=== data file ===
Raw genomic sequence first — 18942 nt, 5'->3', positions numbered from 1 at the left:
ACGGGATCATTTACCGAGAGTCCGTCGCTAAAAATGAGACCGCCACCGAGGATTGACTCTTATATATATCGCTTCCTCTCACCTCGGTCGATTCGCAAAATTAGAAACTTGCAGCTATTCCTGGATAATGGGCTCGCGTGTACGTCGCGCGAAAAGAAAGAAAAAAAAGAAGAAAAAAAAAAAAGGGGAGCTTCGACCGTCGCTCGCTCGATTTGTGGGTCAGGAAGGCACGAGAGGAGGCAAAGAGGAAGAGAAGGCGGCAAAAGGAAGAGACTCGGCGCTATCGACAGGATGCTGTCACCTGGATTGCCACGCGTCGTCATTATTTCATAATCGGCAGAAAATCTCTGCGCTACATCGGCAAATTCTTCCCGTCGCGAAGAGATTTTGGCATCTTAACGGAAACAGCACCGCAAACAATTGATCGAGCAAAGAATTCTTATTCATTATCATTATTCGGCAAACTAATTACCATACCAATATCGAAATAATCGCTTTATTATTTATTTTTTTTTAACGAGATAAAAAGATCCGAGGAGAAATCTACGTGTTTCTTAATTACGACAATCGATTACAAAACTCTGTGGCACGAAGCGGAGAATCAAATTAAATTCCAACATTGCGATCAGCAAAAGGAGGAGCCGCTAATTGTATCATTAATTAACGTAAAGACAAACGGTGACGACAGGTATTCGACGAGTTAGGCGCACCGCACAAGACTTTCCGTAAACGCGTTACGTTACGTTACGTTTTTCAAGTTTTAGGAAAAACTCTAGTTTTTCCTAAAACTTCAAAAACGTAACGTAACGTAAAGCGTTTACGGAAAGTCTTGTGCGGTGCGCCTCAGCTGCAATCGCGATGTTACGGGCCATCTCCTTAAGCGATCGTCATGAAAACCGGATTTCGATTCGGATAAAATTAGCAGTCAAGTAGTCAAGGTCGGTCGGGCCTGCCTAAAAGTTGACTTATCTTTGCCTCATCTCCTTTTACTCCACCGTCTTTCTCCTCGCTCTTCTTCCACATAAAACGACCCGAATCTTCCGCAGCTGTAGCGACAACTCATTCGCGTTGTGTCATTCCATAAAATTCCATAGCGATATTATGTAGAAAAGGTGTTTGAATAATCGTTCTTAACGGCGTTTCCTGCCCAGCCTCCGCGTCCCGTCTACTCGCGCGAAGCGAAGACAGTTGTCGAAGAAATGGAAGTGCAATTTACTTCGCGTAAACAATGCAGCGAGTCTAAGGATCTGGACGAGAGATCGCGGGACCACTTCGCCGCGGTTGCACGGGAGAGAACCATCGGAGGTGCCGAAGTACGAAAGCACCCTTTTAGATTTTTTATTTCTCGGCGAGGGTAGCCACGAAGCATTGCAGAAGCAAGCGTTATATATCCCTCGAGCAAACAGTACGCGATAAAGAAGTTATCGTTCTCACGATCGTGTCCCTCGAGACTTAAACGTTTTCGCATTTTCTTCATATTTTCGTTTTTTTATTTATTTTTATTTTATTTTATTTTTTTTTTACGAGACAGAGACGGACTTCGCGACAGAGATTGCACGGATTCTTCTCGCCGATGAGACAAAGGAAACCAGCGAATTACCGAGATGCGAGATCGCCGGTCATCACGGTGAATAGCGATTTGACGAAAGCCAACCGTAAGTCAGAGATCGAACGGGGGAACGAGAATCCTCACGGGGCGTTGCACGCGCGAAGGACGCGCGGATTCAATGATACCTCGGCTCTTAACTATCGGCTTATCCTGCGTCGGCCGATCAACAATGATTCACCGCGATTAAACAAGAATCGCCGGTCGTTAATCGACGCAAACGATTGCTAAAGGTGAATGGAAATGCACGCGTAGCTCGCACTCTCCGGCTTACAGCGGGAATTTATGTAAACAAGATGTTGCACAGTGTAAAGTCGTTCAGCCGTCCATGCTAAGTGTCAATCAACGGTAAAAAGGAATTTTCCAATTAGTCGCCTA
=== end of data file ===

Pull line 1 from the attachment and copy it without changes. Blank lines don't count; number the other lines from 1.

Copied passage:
Raw genomic sequence first — 18942 nt, 5'->3', positions numbered from 1 at the left: